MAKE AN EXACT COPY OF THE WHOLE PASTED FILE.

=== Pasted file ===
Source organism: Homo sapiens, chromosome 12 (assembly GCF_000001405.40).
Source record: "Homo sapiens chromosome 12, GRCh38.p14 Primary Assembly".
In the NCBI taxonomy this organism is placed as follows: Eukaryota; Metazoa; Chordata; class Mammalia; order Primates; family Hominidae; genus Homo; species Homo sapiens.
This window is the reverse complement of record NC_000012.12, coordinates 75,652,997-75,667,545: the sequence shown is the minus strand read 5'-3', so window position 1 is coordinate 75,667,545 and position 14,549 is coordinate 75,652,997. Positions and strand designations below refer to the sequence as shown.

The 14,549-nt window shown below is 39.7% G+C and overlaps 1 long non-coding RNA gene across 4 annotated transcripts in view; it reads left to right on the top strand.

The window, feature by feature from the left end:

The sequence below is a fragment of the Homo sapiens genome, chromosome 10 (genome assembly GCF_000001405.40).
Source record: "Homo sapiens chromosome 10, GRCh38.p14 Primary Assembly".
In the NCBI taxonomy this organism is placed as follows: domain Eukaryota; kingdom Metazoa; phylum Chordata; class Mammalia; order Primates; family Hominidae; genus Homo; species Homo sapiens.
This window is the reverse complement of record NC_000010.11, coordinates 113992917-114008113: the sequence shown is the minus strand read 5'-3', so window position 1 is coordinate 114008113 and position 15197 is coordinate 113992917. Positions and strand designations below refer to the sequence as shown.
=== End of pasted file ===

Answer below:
Source organism: Homo sapiens, chromosome 12 (assembly GCF_000001405.40).
Source record: "Homo sapiens chromosome 12, GRCh38.p14 Primary Assembly".
In the NCBI taxonomy this organism is placed as follows: Eukaryota; Metazoa; Chordata; class Mammalia; order Primates; family Hominidae; genus Homo; species Homo sapiens.
This window is the reverse complement of record NC_000012.12, coordinates 75,652,997-75,667,545: the sequence shown is the minus strand read 5'-3', so window position 1 is coordinate 75,667,545 and position 14,549 is coordinate 75,652,997. Positions and strand designations below refer to the sequence as shown.

The 14,549-nt window shown below is 39.7% G+C and overlaps 1 long non-coding RNA gene across 4 annotated transcripts in view; it reads left to right on the top strand.

The window, feature by feature from the left end:

The sequence below is a fragment of the Homo sapiens genome, chromosome 10 (genome assembly GCF_000001405.40).
Source record: "Homo sapiens chromosome 10, GRCh38.p14 Primary Assembly".
In the NCBI taxonomy this organism is placed as follows: domain Eukaryota; kingdom Metazoa; phylum Chordata; class Mammalia; order Primates; family Hominidae; genus Homo; species Homo sapiens.
This window is the reverse complement of record NC_000010.11, coordinates 113992917-114008113: the sequence shown is the minus strand read 5'-3', so window position 1 is coordinate 114008113 and position 15197 is coordinate 113992917. Positions and strand designations below refer to the sequence as shown.